Your pelvic floor
The pelvic floor is the group of muscles, ligaments and tissues supporting the main organs of the lower abdomen (bladder, uterus, intestine) and provides passage through to the exterior of the body (urethra, vagina and rectum). One of the functions of the pelvic floor is to support the bladder to control urine flow. The musculature of your pelvic floor must be healthy to allow for normal functioning of your abdominal organs.
Therefore, it is important that women maintain good internal muscle tone throughout their life.
The Pelvic Floor and its Role in Controlling Bladder Leaks
Pelvic Floor Weakening
Pelvic floor weakening is a loss of tone of the muscles, ligaments and tissues supporting the bladder, uterus and intestine.
Causes of Pelvic Floor Weakening
- Pregnancy and childbirth: pregnancy and childbirth are the most common causes of pelvic floor weakening. During pregnancy, the increased abdominal weight stretches the pelvic floor, which can cause it to weaken. It reaches a peak during vaginal birth. Damage to the pelvic floor is aggravated if an episiotomy is carried out, the baby is heavy or has a large cranial diameter, the mother gained a lot of weight during pregnancy, or in the case of a multiple pregnancy. Women who underwent Caesarean section can also experience pelvic floor weakening.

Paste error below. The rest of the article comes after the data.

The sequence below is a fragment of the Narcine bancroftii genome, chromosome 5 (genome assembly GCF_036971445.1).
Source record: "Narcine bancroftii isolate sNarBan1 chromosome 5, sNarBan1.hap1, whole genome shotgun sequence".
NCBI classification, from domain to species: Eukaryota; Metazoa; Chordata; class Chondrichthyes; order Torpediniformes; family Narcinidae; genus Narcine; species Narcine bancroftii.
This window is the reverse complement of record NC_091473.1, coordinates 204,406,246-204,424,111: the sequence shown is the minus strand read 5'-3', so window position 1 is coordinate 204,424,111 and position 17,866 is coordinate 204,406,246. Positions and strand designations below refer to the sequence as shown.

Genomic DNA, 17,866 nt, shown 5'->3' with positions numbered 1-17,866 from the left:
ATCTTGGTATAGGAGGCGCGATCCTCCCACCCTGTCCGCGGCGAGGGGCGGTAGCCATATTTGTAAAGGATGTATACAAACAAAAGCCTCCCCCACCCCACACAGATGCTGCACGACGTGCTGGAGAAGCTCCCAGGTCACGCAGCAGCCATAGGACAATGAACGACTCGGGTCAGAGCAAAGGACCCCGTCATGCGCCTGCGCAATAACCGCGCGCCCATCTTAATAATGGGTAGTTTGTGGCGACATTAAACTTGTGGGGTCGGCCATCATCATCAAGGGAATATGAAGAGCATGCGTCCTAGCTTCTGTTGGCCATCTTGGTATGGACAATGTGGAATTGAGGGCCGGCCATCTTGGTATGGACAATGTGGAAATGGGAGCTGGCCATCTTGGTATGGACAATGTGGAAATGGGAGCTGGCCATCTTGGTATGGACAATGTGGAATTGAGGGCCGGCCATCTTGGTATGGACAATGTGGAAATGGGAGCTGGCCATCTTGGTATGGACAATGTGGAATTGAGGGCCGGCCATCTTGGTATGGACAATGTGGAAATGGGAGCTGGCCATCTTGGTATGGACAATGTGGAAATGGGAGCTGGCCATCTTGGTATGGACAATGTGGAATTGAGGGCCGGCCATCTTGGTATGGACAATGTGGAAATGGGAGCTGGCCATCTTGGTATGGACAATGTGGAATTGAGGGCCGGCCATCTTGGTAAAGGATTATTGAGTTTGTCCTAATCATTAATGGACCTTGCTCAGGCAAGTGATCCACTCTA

- After vaginal or Caesarean section delivery: it is advised to have your pelvic floor assessed by your health care professional before initiating any exercise program (e.g. jumping, weight lifting). Some activities may increase the intra-abdominal pressure and thus may weaken the pelvic floor.
- Menopause and aging: hormonal changes associated with menopause and aging can reduce the pelvic floor flexibility and contribute to its weakening.
- Other predisposing factors: some women may have an innate weakness of the pelvic floor and, therefore, may be at an increased risk of developing urinary stress incontinence. Some habits (such as retaining urine for long periods, wearing tight clothes), high impact sporting activities (jumping, running), obesity, chronic cough (lung disease, smoking), frequent constipation and weight lifting can weaken the pelvic floor. Hysterectomy and neurological disorders are among other possible causes. Therefore, it is important to have your pelvic floor assessed if you suspect a weakness.